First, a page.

Dan Fagin ’85 Wins the Pulitzer

For the second week in a row, a Dartmouth alumnus has made campus headlines, only this time it’s because he occupied center stage in the literary community instead of President Hanlon’s office.

Dan Fagin '85, courtesy of NPR.

Dan Fagin ’85, courtesy of NPR.

On April 15th, Dan Fagin ’85 was awarded the 2014 Pulitzer in the category of “general nonfiction” for his most recent book, Toms River: A Story of Salvation and Science. He is the twelfth graduate to win the coveted prize since its inception in 1917 and is the latest since The Dartmouth Review’s own Joseph Rago received it in 2011 for editorial writing.

As Dartmouth Now reports, Toms River uses the narrative of the New Jersey shore town and its fight with chemical pollutants to craft “a gripping drama” about the human side of environmental degradation. Along the way, the book sheds light on the liberties taken by local businesses, the signs ignored by civil authorities, and the heroic efforts of pioneering scientists and physicians who struggled for justice.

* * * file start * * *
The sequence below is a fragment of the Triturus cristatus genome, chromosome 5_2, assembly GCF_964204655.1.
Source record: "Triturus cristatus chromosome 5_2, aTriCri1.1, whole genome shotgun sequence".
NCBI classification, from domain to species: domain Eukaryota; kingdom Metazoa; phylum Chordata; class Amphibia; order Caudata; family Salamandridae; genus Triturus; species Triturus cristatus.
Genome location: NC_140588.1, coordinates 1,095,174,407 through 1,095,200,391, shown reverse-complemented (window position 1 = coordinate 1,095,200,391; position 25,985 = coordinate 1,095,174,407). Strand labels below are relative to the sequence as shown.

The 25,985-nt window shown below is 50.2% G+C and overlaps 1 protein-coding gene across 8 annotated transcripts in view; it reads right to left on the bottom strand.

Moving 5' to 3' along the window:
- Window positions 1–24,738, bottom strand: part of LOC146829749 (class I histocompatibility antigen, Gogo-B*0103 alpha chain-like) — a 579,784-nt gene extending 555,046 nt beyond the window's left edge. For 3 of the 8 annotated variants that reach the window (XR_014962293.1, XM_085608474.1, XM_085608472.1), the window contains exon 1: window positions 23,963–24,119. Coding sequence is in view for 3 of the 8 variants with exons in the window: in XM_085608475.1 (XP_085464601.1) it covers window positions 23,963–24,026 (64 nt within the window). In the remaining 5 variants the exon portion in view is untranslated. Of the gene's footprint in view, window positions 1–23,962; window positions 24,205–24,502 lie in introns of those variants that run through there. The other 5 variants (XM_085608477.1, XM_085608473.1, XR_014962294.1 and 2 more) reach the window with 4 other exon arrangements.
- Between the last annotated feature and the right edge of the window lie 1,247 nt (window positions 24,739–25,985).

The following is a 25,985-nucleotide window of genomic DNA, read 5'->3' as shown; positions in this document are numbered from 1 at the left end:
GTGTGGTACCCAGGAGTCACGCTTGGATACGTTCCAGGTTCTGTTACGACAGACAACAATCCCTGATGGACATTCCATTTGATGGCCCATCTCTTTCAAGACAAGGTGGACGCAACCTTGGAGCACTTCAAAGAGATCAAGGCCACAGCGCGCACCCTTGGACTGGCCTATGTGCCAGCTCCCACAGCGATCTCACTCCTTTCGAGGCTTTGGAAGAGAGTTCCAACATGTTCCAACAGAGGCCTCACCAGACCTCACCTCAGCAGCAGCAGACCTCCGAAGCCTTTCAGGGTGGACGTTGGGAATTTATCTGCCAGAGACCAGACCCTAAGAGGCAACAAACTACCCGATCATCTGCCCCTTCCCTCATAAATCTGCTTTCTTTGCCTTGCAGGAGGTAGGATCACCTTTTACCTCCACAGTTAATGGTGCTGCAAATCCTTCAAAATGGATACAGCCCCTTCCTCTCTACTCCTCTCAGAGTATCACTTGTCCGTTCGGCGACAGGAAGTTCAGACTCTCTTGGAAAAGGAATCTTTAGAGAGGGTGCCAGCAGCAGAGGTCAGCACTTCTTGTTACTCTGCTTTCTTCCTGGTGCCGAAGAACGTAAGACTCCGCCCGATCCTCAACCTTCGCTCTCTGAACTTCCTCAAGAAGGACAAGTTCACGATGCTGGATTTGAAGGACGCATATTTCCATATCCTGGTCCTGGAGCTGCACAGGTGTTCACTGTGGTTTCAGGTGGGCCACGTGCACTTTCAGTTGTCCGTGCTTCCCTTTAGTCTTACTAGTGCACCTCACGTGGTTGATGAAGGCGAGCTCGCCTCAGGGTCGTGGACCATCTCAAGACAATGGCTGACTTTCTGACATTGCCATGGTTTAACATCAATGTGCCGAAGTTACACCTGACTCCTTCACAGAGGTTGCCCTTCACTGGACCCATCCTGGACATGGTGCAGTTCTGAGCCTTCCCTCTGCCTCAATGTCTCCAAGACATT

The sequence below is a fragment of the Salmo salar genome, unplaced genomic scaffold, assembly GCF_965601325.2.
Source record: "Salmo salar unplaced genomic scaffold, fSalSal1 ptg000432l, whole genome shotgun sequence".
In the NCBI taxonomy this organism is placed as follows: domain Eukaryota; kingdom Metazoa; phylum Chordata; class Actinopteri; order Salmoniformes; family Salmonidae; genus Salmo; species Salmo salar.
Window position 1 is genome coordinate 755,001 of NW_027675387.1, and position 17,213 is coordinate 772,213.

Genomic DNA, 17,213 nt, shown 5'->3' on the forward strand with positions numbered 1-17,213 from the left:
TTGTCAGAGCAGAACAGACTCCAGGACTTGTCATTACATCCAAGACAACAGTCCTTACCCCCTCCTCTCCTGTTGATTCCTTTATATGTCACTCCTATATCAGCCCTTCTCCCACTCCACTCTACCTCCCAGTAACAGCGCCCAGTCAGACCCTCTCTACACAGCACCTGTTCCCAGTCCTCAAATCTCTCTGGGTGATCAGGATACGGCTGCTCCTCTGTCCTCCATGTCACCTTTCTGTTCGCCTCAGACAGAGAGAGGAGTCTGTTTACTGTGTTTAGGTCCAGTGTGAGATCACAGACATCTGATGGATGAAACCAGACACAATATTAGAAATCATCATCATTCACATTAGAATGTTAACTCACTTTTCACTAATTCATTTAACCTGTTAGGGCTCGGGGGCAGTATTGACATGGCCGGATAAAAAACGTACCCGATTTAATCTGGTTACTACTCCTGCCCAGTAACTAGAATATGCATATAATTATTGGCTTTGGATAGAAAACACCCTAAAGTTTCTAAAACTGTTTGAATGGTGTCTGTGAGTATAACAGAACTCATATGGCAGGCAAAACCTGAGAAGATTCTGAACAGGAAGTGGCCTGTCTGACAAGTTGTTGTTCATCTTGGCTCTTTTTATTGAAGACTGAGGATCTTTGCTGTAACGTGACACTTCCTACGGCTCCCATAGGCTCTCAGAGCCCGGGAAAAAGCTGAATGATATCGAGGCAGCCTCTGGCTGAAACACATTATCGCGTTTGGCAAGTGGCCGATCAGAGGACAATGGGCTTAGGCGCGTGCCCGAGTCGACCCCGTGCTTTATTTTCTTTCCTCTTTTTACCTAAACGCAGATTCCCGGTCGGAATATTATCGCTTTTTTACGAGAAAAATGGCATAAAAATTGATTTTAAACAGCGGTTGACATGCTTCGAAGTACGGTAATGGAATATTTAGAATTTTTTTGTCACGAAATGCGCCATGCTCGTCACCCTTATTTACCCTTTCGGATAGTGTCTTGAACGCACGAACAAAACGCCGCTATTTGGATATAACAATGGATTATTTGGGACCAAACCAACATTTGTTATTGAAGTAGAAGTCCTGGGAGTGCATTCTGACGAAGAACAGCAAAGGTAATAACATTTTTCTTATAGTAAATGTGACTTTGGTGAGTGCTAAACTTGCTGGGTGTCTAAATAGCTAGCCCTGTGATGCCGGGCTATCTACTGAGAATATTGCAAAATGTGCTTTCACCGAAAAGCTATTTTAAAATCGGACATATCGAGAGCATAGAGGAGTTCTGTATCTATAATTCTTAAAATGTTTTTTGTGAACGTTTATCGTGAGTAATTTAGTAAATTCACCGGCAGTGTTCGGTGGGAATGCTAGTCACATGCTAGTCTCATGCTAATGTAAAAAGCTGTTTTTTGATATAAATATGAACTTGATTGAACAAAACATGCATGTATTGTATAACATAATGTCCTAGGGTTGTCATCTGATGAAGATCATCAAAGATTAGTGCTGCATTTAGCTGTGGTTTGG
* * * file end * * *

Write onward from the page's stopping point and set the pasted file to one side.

The Pulitzer has been but the most recent and high profile in a series of accolades for Fagin and Toms River. Shortly after the books’ release last year, The New York Times praised it as “a new classic of science reporting” and The Washington Post named it as one of the best books of 2013. NPR has since described it as a “gripping, page-turning environmental thriller” while both readers and critics alike continue to give it rave reviews.

The Dartmouth Review wishes to congratulate Mr. Fagin on his accomplishment and looks forward to reviewing his work in an upcoming issue.